Hot sauce! 5 Lessons Louisiana can teach us about advanced bayoufuels

March 7, 2013 |

hot-sauceLouisiana — it’s as hot as cayenne pepper in biofuels capacity development, but there are cautionary tales hidden in the sauce.

When it comes to the first generation of ethanol and biodiesel-based biofuels, Louisiana didn’t figure much into the calculations — to date, there’s just the 5 million gallon (per year) Oswalt Bioenergy biodiesel plant in Lake Providence and the 15 Mgy Vanguard Synfuels in Pollock.

But since drop-in renewable fuels arrived, Louisiana hasn’t just been in the race, or near the front of the pack — it has become the Secretariat of project development — out in front by a mile. In all, more than 500 million gallons in advanced biofuels and chemicals project capacity announced — a 100-fold jump in the past five years.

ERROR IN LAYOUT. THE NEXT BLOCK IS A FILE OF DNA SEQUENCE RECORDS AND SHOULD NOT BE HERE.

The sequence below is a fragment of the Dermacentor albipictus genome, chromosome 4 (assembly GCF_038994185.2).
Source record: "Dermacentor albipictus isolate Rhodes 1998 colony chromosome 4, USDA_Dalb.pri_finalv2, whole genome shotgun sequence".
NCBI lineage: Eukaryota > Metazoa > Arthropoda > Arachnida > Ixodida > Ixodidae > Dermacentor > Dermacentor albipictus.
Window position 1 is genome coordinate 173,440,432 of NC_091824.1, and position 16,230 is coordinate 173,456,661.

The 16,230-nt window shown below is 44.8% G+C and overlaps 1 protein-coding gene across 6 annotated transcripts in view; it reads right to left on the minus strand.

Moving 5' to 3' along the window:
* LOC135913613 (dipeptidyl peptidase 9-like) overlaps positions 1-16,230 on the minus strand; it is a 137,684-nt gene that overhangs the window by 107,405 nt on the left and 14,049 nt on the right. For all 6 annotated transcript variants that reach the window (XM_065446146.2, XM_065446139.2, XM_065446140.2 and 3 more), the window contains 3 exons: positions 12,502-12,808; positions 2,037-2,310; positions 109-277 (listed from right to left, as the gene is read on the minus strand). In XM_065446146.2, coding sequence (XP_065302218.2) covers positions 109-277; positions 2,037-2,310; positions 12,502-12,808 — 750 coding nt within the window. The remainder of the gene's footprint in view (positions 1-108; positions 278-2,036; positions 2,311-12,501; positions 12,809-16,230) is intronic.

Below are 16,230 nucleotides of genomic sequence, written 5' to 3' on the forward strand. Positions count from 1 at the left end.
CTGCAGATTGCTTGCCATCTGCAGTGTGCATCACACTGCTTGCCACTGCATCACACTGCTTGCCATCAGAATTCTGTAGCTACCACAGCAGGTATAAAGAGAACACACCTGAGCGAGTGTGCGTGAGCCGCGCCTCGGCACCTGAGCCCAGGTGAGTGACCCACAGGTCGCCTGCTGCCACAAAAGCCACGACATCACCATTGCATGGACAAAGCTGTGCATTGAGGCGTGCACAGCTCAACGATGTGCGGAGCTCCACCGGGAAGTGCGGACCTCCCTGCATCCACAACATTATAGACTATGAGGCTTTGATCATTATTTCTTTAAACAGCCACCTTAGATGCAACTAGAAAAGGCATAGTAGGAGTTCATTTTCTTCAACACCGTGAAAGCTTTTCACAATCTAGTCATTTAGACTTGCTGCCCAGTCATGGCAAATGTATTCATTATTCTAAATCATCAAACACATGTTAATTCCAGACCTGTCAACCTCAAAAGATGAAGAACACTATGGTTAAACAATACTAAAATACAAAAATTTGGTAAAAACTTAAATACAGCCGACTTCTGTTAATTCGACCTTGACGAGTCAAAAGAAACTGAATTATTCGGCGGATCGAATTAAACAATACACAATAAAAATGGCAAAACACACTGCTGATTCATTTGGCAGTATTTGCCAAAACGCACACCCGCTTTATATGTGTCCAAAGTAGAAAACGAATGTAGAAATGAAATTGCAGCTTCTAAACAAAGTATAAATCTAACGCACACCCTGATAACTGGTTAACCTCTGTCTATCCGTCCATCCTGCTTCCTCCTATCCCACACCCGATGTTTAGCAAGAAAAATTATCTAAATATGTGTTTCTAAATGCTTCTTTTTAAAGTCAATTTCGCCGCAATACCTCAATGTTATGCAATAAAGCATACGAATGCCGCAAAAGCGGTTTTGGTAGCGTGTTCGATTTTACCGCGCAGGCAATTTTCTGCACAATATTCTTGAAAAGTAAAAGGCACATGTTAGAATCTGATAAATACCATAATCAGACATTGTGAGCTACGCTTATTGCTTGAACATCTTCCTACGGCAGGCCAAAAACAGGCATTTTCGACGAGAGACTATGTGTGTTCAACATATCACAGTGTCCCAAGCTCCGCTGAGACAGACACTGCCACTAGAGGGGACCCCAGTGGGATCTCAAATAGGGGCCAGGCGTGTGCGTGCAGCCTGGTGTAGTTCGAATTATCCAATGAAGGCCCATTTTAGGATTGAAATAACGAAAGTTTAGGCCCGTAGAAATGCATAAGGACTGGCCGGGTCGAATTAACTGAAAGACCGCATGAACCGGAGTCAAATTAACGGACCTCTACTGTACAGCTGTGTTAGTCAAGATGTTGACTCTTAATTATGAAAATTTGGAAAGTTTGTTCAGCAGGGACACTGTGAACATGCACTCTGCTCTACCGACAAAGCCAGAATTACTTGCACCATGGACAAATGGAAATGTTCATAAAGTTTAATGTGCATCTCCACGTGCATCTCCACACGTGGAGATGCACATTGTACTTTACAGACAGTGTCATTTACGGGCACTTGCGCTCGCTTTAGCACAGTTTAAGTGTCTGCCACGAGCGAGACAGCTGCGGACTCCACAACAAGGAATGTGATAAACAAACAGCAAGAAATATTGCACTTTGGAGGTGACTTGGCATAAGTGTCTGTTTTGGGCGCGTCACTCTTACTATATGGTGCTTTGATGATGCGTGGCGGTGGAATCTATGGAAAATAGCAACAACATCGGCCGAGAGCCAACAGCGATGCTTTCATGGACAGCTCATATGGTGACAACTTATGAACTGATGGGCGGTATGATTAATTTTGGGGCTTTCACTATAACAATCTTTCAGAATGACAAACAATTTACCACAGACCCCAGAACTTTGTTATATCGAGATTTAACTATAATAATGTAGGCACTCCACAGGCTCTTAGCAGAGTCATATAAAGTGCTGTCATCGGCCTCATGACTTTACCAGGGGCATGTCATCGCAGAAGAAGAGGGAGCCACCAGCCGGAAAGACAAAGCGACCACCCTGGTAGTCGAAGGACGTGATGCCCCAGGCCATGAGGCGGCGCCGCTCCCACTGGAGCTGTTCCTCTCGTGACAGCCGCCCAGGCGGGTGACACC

Now — before booking your ticket down to Baton Rouge for the “renewable fuels forever” victory parade , let’s emphasize the phrase “project announcement”.

76 million gallons of that proposed capacity is currently completed (another 142 million expected to come online this year, and 50 million more in 2014, the rest we don’t have firm dates on as we await financing news). From that capacity, today, there’s not currently any commercial production — as Dynamic Fuels awaits better RIN price conditions (and the 1.5 mgy BP Biofuels plant in Jennings is a pilot plant used in research and development).

So, we can learn a lot down in the bayous about what works, and what’s problematic, in advanced biofuels development.

1. Smoke ’em if you got ’em